How Many Teens Are Texting & Driving? The Numbers Are Alarming


Texting and driving is always at the forefront of PSAs, but how often does it actually happen? A survey of Toronto students proves we do have something to worry about when it comes to teens and their phones.

According to the results, for 10-12th graders in Toronto, more than 1 in 3 licensed drivers admit to texting and driving at least once in the past year. For high school seniors, the number is even higher — 46 percent! That means nearly half of teen drivers are looking at their phone instead of the road, which is way too many.

Although these stats are for Canadian students, we bet the U.S. numbers aren't far behind.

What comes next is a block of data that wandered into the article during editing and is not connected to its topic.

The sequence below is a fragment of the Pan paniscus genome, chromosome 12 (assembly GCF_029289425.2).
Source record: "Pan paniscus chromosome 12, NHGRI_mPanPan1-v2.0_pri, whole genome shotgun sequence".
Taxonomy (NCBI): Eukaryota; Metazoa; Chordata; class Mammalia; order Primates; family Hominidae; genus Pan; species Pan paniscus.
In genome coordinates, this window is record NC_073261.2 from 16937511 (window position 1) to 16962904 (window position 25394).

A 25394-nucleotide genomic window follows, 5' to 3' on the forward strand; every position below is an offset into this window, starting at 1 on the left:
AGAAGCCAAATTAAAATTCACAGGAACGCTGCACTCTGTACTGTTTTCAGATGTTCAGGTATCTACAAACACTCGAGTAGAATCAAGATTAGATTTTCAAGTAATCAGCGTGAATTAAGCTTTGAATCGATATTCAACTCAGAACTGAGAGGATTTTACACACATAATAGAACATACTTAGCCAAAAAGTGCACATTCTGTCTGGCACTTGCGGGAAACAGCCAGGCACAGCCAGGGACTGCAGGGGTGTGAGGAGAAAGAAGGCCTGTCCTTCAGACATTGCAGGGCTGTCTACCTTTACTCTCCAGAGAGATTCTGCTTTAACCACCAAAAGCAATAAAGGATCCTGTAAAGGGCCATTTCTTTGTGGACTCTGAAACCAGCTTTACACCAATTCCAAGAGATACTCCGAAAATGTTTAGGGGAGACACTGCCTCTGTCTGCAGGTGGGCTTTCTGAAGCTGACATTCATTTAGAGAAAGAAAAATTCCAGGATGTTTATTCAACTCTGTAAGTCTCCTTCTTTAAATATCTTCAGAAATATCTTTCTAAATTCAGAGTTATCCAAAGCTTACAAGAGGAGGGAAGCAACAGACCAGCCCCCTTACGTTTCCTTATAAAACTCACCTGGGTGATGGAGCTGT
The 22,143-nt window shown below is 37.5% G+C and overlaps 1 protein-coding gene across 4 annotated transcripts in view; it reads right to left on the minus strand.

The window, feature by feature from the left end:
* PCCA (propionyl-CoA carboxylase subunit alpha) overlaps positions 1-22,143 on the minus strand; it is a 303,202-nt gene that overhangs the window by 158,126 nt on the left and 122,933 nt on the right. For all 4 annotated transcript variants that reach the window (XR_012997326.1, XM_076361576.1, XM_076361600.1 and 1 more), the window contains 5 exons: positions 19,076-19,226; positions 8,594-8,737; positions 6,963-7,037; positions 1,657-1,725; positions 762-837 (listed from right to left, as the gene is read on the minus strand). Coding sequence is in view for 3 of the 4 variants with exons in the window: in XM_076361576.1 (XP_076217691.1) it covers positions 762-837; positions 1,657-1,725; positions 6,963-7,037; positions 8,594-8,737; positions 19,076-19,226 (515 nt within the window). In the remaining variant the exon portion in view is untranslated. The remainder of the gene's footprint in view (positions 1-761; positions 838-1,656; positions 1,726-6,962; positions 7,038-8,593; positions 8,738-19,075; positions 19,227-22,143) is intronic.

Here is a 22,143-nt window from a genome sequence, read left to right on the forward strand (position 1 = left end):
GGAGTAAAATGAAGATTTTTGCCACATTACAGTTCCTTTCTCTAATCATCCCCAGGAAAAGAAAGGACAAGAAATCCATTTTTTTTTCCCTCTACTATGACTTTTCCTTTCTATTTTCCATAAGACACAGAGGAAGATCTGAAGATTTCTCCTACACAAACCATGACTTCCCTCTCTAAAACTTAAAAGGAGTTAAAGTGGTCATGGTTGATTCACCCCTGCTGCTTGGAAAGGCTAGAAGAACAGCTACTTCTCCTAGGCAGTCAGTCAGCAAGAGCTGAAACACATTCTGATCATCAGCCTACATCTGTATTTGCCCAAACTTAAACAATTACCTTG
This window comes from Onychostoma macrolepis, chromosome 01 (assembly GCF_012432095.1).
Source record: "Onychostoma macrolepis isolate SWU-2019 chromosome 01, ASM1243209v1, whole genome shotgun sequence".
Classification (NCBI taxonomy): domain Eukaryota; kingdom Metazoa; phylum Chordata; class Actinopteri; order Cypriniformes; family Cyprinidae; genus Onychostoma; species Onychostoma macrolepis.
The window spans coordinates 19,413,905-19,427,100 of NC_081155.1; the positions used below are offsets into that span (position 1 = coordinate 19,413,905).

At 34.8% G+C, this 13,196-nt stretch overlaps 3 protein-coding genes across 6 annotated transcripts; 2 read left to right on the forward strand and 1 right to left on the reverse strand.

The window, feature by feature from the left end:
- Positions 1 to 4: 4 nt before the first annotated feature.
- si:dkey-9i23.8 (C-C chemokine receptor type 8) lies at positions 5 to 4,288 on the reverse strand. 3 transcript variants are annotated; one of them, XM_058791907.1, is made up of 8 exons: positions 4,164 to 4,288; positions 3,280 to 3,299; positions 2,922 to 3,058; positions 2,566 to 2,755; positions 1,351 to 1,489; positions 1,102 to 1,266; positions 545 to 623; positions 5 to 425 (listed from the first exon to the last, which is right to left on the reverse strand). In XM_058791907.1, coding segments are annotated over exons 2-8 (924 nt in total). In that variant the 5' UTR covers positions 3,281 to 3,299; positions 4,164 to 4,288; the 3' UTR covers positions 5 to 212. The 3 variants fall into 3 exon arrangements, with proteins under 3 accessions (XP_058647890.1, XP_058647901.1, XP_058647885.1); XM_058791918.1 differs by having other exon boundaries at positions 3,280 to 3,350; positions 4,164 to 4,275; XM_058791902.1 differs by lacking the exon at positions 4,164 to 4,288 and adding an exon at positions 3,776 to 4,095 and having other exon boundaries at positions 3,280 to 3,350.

After all, our recent TeenBeing posts discuss how more teens are texting and driving than smoking cigarettes, and how millennials value their phones more than their toothbrushes.

So what can we do about this problem? First, make sure your own behavior is in check. Parents influence their kids more than they may think: 48% of young drivers have seen their parents drive while talking on the phone and 15% have seen them text.

When starting a conversation with your teen, keep these stats from in mind:

 Texting while driving is equivalent to getting behind the wheel after drinking four beers.

Texting while driving causes 1.6 million accidents per year — and 11 teen deaths every day.

Sending a text message makes a car crash 23 times more likely.

In 2011, 23 percent of car accidents — or 1.3 million — involved cellphones.

If you're still stumped about how to get the talking started, consider using's thumb socks — a fun campaign that also generates a very important discussion among teens.

Did you know there's a health and well-being magazine for teens? Subscribe to Choices, and share these stories about phones with your teens, including "RU 2 RUDE 2 B ONLINE?" and "Which one of them is a cyberbully?"!